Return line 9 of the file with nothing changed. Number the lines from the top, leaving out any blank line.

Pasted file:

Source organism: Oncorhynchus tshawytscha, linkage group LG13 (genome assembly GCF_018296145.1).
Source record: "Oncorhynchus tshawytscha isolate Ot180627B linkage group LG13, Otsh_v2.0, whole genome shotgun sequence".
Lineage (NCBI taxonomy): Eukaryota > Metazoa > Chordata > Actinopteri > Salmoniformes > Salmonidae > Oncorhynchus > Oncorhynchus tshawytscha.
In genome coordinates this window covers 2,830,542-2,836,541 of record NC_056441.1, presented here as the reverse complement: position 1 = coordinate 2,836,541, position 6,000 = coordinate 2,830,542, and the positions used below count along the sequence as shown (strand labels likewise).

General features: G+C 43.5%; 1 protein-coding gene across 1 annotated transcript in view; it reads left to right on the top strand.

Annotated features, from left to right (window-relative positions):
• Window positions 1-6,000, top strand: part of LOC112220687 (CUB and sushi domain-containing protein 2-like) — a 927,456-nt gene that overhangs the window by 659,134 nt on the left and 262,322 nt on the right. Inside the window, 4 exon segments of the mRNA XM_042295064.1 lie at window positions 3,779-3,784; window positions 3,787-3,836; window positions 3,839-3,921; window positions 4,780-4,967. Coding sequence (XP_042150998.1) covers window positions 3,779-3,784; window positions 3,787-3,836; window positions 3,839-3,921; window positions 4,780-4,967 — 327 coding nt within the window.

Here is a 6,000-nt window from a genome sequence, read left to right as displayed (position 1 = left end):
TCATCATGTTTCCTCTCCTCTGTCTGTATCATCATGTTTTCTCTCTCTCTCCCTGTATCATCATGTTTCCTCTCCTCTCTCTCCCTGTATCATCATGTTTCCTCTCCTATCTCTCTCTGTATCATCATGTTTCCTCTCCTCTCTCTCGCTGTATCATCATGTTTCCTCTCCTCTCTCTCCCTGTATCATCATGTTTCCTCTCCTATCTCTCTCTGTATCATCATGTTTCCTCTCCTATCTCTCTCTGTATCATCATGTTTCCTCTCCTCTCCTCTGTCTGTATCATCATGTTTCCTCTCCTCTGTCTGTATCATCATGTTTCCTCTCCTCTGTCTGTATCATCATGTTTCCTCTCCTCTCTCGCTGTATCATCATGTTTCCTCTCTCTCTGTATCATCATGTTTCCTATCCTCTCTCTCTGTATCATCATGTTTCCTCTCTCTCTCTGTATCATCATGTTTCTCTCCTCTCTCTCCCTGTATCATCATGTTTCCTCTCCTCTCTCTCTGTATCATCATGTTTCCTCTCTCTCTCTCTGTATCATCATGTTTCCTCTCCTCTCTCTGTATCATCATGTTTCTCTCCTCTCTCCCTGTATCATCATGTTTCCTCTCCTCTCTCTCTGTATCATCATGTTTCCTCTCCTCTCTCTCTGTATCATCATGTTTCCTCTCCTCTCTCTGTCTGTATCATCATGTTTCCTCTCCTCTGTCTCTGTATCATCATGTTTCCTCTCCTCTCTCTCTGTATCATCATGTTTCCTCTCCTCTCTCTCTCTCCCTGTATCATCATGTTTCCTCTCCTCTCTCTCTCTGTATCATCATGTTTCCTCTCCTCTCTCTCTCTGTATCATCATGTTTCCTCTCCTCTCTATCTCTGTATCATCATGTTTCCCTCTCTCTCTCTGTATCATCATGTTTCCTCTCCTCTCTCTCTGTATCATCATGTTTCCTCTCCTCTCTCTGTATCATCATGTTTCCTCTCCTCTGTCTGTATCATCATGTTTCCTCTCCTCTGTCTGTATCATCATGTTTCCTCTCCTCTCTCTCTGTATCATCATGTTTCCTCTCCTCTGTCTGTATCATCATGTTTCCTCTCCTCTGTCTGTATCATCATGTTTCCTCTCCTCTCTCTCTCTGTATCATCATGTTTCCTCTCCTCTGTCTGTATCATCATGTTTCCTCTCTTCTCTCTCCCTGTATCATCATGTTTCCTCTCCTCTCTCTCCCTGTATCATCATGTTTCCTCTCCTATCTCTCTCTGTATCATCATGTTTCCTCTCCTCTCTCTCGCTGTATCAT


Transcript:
TCATCATGTTTCCTCTCCTCTGTCTGTATCATCATGTTTTCTCTCTCTCTCCCTGTATCATCATGTTTCCTCTCCTCTCTCTCCCTGTATCATCATGTTTCCTCTCCTATCTCTCTCTGTATCATCATGTTTCCTCTCCTCTCTCTCGCTGTATCATCATGTTTCCTCTCCTCTCTCTCCCTGTATCATCATGTTTCCTCTCCTATCTCTCTCTGTATCATCATGTTTCCTCTCCTATCTCTCTCTGTATCATCATGTTTCCTCTCCTCTCCTCTGTCTGTATCATCATGTTTCCTCTCCTCTGTCTGTATCATCATGTTTCCTCTCCTCTGTCTGTATCATCATGTTTCCTCTCCTCTCTCGCTGTATCATCATGTTTCCTCTCTCTCTGTATCATCATGTTTCCTATCCTCTCTCTCTGTATCATCATGTTTCCTCTCTCTCTCTGTATCATCATGTTTCTCTCCTCTCTCTCCCTGTATCATCATGTTTCCTCTCCTCTCTCTCTGTATCATCATGTTTCCTCTCTCTCTCTCTGTATCATCATGTTTCCTCTCCTCTCTCTGTATCATCATGTTTCTCTCCTCTCTCCCTGTATCATCATGTTTCCTCTCCTCTCTCTCTGTATCATCATGTTTCCTCTCCTCTCTCTCTGTATCATCATGTTTCCTCTCCTCTCTCTGTCTGTATCATCATGTTTCCTCTCCTCTGTCTCTGTATCATCATGTTTCCTCTCCTCTCTCTCTGTATCATCATGTTTCCTCTCCTCTCTCTCTCTCCCTGTATCATCATGTTTCCTCTCCTCTCTCTCTCTGTATCATCATGTTTCCTCTCCTCTCTCTCTCTGTATCATCATGTTTCCTCTCCTCTCTATCTCTGTATCATCATGTTTCCCTCTCTCTCTCTGTATCATCATGTTTCCTCTCCTCTCTCTCTGTATCATCATGTTTCCTCTCCTCTCTCTGTATCATCATGTTTCCTCTCCTCTGTCTGTATCATCATGTTTCCTCTCCTCTGTCTGTATCATCATGTTTCCTCTCCTCTCTCTCTGTATCATCATGTTTCCTCTCCTCTGTCTGTATCATCATGTTTCCTCTCCTCTGTCTGTATCATCATGTTTCCTCTCCTCTCTCTCTCTGTATCATCATGTTTCCTCTCCTCTGTCTGTATCATCATGTTTCCTCTCTTCTCTCTCCCTGTATCATCATGTTTCCTCTCCTCTCTCTCCCTGTATCATCATGTTTCCTCTCCTATCTCTCTCTGTATCATCATGTTTCCTCTCCTCTCTCTCGCTGTATCAT